showbiz at an early age. ‘When I was a baby my baby-sitter was a contortionist. He took me on the street and made his number while I sucked on a bottle. At the age of seven he was on the pavements himselfpractising fire-eating and ‘the dancing rope'. After years of successful street entertaining. he worked for over six years as a trainer for the touring theatre show. Freaks. in which handicapped people perform dare-devil circus acts. The experience reminded him what is was like to work with others. and shortly afterwards he joined Archaos. ‘When you work alone. you build around you a sort of wall. There came a moment in my life when it was like I was in jail with my own character. It was necessary to explode that.‘ And still dressed in black leathers and more than a hint ofsinister black make-up. he smiles: ‘I begin to understand that I am not a bear. I begin to be sociable.‘
Clearly he has had some success as a human. Jason. a fire-eater. clown and explosions expert from Brixton. calls him ‘the sex symbol of Archaos after Pierrot‘.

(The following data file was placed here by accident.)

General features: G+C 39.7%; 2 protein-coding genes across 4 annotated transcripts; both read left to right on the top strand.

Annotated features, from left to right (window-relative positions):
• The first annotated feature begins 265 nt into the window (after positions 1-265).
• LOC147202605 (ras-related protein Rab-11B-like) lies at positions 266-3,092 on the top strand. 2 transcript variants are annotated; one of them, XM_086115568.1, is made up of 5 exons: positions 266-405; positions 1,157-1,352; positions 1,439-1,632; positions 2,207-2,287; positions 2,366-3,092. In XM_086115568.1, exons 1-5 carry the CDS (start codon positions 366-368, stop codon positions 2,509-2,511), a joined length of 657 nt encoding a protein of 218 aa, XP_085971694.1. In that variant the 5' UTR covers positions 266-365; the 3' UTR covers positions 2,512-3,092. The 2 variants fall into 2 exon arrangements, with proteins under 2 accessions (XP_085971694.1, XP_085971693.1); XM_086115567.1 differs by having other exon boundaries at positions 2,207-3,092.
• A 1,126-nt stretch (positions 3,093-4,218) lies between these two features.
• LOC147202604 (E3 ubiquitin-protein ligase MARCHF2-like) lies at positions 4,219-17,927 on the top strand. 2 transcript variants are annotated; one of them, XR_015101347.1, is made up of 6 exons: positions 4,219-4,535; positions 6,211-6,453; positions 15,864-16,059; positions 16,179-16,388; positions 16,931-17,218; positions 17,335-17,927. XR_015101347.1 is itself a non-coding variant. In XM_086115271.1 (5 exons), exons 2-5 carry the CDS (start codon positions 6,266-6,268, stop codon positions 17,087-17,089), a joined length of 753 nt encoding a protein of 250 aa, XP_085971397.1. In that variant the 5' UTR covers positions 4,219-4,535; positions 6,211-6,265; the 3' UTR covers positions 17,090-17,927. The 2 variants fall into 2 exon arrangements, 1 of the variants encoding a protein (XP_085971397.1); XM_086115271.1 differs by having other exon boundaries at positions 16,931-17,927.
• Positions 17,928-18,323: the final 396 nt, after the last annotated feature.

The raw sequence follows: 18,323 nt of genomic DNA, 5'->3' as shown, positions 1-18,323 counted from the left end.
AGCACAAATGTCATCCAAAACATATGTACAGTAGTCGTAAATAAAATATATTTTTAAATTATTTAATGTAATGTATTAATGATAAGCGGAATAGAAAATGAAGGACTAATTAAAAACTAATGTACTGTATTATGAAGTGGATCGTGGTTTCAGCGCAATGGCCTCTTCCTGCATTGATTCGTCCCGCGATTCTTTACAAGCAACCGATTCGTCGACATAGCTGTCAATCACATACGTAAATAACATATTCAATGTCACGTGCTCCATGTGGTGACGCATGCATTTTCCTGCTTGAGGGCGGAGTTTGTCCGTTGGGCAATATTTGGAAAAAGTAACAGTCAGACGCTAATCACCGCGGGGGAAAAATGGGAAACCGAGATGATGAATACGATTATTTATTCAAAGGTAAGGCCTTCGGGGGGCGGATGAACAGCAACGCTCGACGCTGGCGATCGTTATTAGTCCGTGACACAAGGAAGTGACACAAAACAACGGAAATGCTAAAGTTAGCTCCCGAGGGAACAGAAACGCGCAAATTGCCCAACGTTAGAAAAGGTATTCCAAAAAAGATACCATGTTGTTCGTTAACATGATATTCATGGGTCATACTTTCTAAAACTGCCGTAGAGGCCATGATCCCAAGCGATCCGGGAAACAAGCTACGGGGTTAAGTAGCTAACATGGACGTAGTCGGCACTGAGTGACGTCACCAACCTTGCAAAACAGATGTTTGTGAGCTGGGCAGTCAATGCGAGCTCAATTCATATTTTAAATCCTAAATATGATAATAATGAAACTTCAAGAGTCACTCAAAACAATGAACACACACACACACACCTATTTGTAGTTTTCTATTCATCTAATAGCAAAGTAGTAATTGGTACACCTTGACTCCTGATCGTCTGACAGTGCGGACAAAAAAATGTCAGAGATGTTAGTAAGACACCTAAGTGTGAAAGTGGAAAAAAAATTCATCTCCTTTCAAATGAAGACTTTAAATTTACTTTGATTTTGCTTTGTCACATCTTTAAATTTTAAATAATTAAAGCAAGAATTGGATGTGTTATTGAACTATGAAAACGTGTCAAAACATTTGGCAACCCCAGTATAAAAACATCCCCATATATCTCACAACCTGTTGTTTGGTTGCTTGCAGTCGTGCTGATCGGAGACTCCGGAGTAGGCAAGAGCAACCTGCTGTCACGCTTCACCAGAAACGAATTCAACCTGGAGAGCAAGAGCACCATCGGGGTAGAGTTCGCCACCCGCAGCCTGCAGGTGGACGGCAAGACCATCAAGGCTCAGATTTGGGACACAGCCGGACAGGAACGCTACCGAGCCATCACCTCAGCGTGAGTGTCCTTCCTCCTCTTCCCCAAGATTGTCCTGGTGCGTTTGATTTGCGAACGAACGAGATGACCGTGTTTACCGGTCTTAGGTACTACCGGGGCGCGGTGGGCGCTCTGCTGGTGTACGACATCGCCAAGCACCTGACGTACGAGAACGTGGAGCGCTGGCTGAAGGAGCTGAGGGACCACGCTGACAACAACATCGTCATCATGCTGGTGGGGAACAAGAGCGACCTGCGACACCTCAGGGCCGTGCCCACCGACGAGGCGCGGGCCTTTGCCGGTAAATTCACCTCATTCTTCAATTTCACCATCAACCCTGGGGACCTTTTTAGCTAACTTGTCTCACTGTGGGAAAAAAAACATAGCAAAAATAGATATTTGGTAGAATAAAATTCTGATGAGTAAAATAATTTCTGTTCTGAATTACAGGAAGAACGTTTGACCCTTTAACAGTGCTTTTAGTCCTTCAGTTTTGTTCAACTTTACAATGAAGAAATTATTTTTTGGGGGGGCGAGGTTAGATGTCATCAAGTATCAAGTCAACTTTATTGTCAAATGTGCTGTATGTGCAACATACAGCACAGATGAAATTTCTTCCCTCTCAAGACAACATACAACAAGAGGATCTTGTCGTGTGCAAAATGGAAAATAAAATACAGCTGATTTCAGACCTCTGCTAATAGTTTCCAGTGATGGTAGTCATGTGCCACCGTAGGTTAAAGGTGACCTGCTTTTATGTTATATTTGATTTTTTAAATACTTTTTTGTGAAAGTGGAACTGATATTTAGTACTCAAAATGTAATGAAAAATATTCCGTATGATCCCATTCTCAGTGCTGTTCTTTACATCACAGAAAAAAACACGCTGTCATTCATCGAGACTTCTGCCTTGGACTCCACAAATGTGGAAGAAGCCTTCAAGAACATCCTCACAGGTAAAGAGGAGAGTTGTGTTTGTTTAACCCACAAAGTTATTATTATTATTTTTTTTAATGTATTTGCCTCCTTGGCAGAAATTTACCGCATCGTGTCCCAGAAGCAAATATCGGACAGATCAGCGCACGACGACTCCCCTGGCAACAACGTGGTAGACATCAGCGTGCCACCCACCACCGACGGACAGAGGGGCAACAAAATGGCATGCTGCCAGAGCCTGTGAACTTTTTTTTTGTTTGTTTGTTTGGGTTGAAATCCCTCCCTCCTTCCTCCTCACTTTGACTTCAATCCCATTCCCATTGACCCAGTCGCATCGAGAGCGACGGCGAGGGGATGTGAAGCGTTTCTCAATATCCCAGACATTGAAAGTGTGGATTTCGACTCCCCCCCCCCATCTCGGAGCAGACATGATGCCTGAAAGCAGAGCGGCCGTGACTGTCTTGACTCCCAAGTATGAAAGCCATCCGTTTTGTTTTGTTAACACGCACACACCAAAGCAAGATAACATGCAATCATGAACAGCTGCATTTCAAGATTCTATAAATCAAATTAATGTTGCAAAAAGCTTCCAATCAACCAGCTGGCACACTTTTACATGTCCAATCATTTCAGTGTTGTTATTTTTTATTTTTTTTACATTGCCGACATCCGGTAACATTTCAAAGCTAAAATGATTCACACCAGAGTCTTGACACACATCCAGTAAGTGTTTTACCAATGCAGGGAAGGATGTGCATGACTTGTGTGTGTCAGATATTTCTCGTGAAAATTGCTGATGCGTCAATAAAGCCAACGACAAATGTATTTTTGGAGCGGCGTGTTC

hellish inferno of smoke
Everyone gets their turn in the circus; a saxophonist hangs from his foot from the ceiling at one stage. the huge stoic cook crushes a baked potato in his hand. and (except in places like Edinburgh where animals are not allowed). takes command over a pig which uses its snout to roll the potatoey mess into a carpet. This is part of Pierrot’s ‘real-life-in- the-circus' policy but he is also sensitive to his employees as people. and he knows when to stop. Chainsaw juggling and an ascending motorbike are no longer staple parts ofthe show.
On our last night when Jonathan and I had taken more pictures and asked more questions than is seemly. Saxy the saxophonist hedgehog asks us to a party in Copenhagen‘s carrier de liberre. ‘You mean where there were the riots'." asks Jonathan. We go anyway. Christiansen is an otherwordly hippy commune. filled with Germans for some reason. Our party hosts live in a boomerang shaped tree-house affair called the Banana House. Jason eats cake with me and sways at the table as he waxes 'I‘olkeinesque about the crooked doors and windows. Later I sit round the bonfire outside wondering how Ole and the other young children there are managing to stay awake. Feeling as mellow now as I was tense when I first arrived. I embark on a slower than usual conversation with a red-haired German with a ponytail and death-white skin. ‘In the science ofjournalism I think there is not much room for dreaming.‘ he murmers questioningly. This depresses me momentarily. Then I look round the fire at the people I have met. What does he know — I get to see the circus don‘t I'.’
The Last Show on Earth (Fringe)
A rchaos, [.eirh Links ( Venue 12 l ). 11 Aug—2 Sept. 8.30pm. [8(1‘4. side seating).
G'I’he list 11— I7 August 198‘)